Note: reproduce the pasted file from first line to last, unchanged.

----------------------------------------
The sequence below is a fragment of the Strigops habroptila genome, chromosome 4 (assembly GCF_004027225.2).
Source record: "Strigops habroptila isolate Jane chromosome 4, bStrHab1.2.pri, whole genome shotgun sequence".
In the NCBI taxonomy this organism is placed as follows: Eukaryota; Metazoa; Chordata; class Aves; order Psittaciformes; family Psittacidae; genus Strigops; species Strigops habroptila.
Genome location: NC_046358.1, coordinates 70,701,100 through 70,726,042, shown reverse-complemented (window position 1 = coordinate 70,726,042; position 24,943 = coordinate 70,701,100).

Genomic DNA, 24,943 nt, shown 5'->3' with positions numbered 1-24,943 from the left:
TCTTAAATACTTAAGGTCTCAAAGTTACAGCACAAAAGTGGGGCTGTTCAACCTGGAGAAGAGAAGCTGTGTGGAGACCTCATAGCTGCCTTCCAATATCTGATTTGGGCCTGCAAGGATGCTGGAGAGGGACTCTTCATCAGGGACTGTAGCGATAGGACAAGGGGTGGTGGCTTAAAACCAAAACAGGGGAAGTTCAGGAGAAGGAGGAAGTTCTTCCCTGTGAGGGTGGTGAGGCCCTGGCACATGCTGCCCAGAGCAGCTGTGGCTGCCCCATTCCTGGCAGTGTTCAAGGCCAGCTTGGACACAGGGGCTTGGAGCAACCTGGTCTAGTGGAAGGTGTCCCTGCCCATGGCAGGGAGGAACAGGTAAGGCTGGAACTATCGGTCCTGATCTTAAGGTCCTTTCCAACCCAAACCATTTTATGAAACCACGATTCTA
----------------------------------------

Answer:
The sequence below is a fragment of the Strigops habroptila genome, chromosome 4 (assembly GCF_004027225.2).
Source record: "Strigops habroptila isolate Jane chromosome 4, bStrHab1.2.pri, whole genome shotgun sequence".
In the NCBI taxonomy this organism is placed as follows: Eukaryota; Metazoa; Chordata; class Aves; order Psittaciformes; family Psittacidae; genus Strigops; species Strigops habroptila.
Genome location: NC_046358.1, coordinates 70,701,100 through 70,726,042, shown reverse-complemented (window position 1 = coordinate 70,726,042; position 24,943 = coordinate 70,701,100).

Genomic DNA, 24,943 nt, shown 5'->3' with positions numbered 1-24,943 from the left:
TCTTAAATACTTAAGGTCTCAAAGTTACAGCACAAAAGTGGGGCTGTTCAACCTGGAGAAGAGAAGCTGTGTGGAGACCTCATAGCTGCCTTCCAATATCTGATTTGGGCCTGCAAGGATGCTGGAGAGGGACTCTTCATCAGGGACTGTAGCGATAGGACAAGGGGTGGTGGCTTAAAACCAAAACAGGGGAAGTTCAGGAGAAGGAGGAAGTTCTTCCCTGTGAGGGTGGTGAGGCCCTGGCACATGCTGCCCAGAGCAGCTGTGGCTGCCCCATTCCTGGCAGTGTTCAAGGCCAGCTTGGACACAGGGGCTTGGAGCAACCTGGTCTAGTGGAAGGTGTCCCTGCCCATGGCAGGGAGGAACAGGTAAGGCTGGAACTATCGGTCCTGATCTTAAGGTCCTTTCCAACCCAAACCATTTTATGAAACCACGATTCTA